Monday, November 23, 2020

Setback for Lower Thames Crossing Scheme as Plans Withdrawn

Longest Road Tunnels in the UK Delayed
Shipping News Feature

UK – The often controversial plan to dig a tunnel beneath the River Thames, creating the crossing of the river closest to the sea to date, met a hitch on Friday (20 November) when the Highways Agency pulled the plans at the 11th hour, just before they were due to be ruled on by the Planning Inspectorate.

The decision was apparently taken after discussions between the two parties regarding the Development Consent Order application which was submitted in October, prompting the Highways Agency to comment that plans will be resubmitted in the New Year after all comments and evidence has been collated and considered.

Thurrock Council has been extremely malleable with regard to new development in the Borough. The Local Development Order in place which concerns London Gateway port means planning permission for new developments on the Logistics Park can be achieved in under a month, but it seems the Council is the lead objector to aspects of this new tunnel scheme.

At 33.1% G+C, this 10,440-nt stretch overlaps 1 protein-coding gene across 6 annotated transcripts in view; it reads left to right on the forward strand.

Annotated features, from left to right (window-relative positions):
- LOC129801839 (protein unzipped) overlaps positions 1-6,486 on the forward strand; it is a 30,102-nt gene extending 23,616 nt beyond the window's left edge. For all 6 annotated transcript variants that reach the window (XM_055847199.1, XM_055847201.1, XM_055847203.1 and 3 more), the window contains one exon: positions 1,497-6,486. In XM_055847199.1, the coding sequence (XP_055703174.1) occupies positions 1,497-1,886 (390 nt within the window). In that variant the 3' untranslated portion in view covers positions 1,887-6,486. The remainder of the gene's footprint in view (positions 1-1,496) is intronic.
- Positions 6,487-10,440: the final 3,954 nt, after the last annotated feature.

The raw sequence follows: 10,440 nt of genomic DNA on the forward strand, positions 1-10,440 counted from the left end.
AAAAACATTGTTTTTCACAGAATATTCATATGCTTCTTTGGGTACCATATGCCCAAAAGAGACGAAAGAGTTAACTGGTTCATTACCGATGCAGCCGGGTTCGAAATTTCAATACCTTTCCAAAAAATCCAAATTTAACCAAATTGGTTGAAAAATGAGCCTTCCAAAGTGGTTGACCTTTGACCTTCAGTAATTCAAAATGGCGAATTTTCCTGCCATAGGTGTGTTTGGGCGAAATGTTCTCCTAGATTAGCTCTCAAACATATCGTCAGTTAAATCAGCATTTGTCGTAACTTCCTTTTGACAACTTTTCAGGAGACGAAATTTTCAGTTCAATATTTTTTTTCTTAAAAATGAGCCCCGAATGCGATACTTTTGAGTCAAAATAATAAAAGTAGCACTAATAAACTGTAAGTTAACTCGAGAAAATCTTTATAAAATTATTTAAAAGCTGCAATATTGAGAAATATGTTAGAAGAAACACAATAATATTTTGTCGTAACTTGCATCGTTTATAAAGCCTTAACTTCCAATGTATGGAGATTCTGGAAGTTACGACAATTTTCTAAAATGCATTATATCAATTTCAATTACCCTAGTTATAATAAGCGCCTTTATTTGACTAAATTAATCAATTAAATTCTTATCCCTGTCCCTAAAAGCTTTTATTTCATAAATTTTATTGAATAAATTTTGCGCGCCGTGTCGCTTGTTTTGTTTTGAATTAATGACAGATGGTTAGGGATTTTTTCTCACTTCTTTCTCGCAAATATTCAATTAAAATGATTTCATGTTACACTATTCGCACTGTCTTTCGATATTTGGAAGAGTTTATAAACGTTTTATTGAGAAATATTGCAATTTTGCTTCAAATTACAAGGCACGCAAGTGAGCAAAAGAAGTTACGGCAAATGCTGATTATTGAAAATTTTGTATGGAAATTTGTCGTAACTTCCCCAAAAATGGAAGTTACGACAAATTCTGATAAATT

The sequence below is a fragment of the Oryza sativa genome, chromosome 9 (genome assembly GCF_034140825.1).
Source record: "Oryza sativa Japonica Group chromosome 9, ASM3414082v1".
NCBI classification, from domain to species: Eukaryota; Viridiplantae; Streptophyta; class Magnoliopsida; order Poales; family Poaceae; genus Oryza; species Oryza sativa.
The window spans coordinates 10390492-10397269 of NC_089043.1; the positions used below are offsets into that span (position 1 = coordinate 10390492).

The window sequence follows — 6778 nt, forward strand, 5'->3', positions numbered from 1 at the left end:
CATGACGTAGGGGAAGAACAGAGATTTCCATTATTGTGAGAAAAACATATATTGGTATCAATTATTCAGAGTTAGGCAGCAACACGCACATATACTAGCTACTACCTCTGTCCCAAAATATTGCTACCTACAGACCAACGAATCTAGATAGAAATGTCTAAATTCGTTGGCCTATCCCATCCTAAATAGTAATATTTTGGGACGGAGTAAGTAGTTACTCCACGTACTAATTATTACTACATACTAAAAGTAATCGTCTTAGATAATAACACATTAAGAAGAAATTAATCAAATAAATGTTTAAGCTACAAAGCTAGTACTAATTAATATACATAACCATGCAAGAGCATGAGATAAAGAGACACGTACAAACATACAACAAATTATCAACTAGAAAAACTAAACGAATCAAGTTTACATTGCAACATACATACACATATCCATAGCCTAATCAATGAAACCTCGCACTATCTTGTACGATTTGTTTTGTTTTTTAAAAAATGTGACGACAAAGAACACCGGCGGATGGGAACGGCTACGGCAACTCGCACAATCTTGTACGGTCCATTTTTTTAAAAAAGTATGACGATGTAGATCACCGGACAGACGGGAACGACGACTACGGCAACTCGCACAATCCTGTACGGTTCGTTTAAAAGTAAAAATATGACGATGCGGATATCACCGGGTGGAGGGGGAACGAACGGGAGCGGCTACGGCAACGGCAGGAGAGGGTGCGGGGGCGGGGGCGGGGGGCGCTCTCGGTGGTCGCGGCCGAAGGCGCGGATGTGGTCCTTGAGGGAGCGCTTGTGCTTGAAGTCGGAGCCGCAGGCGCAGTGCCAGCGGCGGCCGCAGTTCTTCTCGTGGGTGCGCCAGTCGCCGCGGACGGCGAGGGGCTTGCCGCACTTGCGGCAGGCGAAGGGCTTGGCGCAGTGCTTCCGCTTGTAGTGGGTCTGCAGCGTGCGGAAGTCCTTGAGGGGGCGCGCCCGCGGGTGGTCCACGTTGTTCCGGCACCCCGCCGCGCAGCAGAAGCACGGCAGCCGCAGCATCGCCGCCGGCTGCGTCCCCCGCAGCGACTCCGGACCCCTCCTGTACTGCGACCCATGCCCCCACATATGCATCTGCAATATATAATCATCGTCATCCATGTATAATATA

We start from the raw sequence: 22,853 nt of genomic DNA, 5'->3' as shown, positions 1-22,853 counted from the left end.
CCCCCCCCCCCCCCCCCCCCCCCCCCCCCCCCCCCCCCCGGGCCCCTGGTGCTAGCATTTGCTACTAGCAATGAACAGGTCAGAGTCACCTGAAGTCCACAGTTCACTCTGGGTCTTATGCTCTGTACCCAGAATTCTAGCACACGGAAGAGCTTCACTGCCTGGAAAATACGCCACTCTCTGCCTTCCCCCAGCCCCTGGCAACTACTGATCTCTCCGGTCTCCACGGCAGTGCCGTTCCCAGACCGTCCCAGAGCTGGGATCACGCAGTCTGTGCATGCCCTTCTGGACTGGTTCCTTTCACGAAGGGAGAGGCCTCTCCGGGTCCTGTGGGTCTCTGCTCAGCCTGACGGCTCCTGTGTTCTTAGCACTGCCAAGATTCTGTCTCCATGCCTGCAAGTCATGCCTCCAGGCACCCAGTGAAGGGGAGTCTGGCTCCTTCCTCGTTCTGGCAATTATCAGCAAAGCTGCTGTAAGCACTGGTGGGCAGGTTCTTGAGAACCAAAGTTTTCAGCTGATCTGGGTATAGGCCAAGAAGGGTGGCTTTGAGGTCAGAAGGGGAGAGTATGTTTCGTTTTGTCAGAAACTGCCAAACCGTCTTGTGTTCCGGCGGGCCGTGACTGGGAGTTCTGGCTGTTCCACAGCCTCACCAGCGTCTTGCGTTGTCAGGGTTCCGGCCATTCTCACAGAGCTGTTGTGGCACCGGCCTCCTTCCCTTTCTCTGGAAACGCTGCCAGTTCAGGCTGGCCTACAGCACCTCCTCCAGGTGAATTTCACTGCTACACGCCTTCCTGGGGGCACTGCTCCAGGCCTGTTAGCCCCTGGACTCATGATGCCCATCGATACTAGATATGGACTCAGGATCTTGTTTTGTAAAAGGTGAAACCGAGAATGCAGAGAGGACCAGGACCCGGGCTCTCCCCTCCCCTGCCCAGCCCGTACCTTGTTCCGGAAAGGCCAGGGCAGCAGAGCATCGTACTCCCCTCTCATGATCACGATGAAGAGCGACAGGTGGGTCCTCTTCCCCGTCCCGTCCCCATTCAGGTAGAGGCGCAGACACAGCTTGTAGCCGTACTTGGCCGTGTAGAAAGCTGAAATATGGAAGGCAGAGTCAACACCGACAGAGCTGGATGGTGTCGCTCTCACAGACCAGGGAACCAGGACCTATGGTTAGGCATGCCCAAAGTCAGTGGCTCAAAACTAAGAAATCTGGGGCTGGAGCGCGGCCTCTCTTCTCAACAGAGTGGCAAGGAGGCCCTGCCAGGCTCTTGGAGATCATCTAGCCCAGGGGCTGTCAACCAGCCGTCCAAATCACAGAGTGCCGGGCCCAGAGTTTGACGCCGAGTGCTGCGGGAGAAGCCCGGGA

The Council believes the proposed route, which starts on the M25 near South Ockendon, runs through Tilbury and crosses the River Thames to Gravesham in Kent, would cut its region in half and has consistently objected, almost bringing the matter before the Courts two years ago.

Work has been undertaken for the past three years at an estimated cost of £100 million, principally concerned with the geology of the route which is heavily seamed with chalk. The overall cost of the scheme has seen varying estimates ranging from £6.4 billion to £8.2 billion and this month tendering works were announced for the design and build contracts.

The procurement process will continue despite this latest delay and, whatever happens with regards to planning, the scheme seems destined to go ahead, and will see tunnels constructed which would be currently the third largest in diameter in the world at 16 metres, and the longest road tunnels in the UK, ready to carry three lanes of traffic in each direction.